This. Quit pretending that teams like Columbus and Phoenix should compete equally with teams like Toronto and New York. These are unreasonable expectations. Hockey isn't basketball. It's still hard to buy championships when you can't have Ovechkin and Crosby on the ice for 40 minutes/night. Let the big spenders spend big money. Let the stars go to markets that will increase media attention (ie $$$$$), and let the weak sisters of the league (which neither PA or league want gone) stick around and not lose shit-piles of money. In effect they become farm teams for the big boys, but hockey is more system-based than baseball and requires more players than basketball.

If Toronto wants to offer Shane Doan $10M/year, let them! Phoenix (and other weak sisters) will see the benefit when they get their luxury tax pay out, and when they don't pay Shane Doan $10M/year.
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Re: There will be a strike

Postby Blob Mckenzie » Mon Nov 19, 2012 9:05 pm

Boston Canucker wrote:If the NHL really wants to move beyond 4th sport (at best) status in the US, beyond a niche sport that will always, always, struggle for relevance, it should consider something more radical, like an English soccer league division system. Have a top EPL like division with no or a very high cap, then a 2nd division with a lower cap and so on, allow teams to move up and down based upon results, which would also encourage those in the bottom divisions to enhance revenue to compete in the top divisions rather than rely on just getting by etc. Bring the stars and best players up to a top division with only 10 teams. A superstar like league all season, which then puts pressure on lower division teams to step up, and if they don't still provides a legitimate league for their play. Then, have a Stanley Cup Tourney like the FA cup, or some such, to decide the big trophy.

It won't happen, I know, but the present way we're going is just going to keep repeating itself. The NHL is a punch line in the US. I expect the same nonsense will keep up for decades to come, stupid lockouts every 6-8 years from a sport few in the US have reason to care about...until, say, soccer gets big enough here that the NHL becomes the 5th sport...and don't believe for a second it won't happen. The answer to the long term future is not a 50/50 split or revenue sharing, it is radically rethinking how the league is structured, and finding a way to get the best players to be the show (like the Olympics)...Pittsburgh playing Vancouver (or pick your marquee East and West teams) once a year ain't doing it...time to get way way way outside the freaking box. If only there was some actually creative, bold leadership in this sport.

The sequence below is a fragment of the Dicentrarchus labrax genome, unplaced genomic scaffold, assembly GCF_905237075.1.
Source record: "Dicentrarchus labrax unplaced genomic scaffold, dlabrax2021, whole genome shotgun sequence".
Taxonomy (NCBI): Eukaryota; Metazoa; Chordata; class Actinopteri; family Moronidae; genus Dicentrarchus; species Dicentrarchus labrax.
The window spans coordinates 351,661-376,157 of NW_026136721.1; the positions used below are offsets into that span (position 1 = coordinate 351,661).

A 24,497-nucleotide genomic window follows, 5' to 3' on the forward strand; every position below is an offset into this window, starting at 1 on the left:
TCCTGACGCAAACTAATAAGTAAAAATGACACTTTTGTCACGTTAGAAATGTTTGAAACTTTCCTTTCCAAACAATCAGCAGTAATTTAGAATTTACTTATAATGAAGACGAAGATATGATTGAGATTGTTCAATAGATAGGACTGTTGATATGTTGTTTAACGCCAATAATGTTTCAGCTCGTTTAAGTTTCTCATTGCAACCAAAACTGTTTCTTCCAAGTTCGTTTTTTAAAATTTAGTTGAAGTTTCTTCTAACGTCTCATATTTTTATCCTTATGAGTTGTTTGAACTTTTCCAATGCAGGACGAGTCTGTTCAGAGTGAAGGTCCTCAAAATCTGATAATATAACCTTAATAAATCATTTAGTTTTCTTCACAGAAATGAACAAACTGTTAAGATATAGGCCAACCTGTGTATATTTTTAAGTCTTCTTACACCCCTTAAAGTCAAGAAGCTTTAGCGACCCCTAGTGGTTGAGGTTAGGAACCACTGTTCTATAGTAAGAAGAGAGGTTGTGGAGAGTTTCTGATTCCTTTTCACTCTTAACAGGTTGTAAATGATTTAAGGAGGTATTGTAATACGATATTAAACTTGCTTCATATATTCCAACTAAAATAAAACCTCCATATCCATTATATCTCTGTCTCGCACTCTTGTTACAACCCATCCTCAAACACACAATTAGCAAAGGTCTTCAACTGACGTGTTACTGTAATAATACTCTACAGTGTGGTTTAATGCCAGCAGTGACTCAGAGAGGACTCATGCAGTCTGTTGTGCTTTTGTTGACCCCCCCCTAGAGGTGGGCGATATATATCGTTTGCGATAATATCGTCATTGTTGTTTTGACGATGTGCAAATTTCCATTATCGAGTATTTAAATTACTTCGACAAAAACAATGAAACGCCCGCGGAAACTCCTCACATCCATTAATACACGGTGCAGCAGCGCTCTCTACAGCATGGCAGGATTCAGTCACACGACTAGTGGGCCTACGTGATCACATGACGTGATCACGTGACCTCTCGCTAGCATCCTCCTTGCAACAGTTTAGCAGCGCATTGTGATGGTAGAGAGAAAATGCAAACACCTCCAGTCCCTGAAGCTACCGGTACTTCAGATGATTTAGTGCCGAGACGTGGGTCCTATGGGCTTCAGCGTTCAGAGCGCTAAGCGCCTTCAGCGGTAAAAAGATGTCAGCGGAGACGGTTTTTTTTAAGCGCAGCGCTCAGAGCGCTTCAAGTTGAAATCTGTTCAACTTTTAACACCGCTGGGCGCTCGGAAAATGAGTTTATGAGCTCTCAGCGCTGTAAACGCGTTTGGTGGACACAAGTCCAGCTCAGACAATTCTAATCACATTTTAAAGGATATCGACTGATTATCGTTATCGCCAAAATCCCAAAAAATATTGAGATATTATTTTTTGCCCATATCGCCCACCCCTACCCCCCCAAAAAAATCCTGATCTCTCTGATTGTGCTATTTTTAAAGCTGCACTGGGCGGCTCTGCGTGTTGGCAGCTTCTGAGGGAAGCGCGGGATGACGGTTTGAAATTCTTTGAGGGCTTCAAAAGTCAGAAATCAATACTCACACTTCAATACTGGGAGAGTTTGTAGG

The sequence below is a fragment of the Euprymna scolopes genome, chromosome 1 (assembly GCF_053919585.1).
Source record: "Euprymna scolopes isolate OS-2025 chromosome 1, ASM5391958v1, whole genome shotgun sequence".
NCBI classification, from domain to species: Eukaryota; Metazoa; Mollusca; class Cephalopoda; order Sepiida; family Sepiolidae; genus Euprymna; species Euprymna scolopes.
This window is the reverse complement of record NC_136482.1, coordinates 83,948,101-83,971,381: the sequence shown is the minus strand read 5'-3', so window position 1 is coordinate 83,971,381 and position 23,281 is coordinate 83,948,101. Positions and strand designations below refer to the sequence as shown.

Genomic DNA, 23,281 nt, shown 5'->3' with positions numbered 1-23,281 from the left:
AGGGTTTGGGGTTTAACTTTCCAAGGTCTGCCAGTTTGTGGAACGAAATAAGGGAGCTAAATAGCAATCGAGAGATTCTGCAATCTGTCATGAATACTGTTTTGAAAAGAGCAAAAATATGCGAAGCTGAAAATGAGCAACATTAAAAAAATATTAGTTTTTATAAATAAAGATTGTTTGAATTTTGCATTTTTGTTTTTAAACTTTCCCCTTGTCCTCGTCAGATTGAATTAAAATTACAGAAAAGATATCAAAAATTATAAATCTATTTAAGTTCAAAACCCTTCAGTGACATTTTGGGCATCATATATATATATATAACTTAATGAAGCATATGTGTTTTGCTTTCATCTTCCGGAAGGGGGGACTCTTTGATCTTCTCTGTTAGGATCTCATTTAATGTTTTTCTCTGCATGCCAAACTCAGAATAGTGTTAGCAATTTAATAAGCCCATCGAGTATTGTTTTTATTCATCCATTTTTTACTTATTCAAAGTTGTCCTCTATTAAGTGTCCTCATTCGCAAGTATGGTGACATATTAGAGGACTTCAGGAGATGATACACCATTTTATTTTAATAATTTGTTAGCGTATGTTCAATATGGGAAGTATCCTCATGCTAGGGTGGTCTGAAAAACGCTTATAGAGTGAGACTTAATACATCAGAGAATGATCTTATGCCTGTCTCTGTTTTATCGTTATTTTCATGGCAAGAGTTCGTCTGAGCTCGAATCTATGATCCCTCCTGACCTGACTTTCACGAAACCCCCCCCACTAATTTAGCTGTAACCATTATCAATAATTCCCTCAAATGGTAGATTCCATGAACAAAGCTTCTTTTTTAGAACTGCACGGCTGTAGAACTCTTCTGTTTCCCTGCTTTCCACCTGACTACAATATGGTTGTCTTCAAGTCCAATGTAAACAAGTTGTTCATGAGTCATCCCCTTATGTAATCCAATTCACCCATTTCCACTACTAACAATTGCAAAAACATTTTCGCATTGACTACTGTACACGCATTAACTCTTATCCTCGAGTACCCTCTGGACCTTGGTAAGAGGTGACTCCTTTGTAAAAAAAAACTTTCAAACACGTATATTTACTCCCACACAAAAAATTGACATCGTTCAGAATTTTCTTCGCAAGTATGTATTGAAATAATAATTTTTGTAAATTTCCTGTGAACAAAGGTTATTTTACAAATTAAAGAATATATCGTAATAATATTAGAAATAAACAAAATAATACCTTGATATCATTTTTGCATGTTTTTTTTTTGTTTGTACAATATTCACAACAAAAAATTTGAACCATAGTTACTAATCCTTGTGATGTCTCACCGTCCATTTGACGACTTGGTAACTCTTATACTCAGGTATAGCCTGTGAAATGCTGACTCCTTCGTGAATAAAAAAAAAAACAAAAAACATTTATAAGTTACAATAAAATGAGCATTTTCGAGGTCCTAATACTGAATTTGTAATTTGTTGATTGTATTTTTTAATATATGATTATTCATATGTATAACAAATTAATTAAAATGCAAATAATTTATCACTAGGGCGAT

You act as though the NHL was once relevant in the US. Going to an English Soccer League style is a horrible idea. Sure you may have your ten or twelve high end teams. As soon as a few hockey markets spent a few years straight playing for the shit cup of the 2nd or 3rd div, those teams would fold or move. The league for the most part has done pretty well over the last century, but it would be asinine to go to a tiered system. Try explaining that logic to passionate hockey fans. Just because it works in Europe doesn't mean it needs to happen here. None of the other pro league here have a system like that.

Funny how many people who are complaining about the poor players and the way they are treated. I wonder what league these people would watch if the NHL folded. For myself I can say the KHL is awful hockey and the AHL while ok could not hold my attention long term. But hey , all the proponents of the players can talk about a rival competitive league. :lol: :lol: Right or wrong there is not another hockey league in the world that will pay even close to the dollars that the NHL owners will for these clowns to play a niche sport.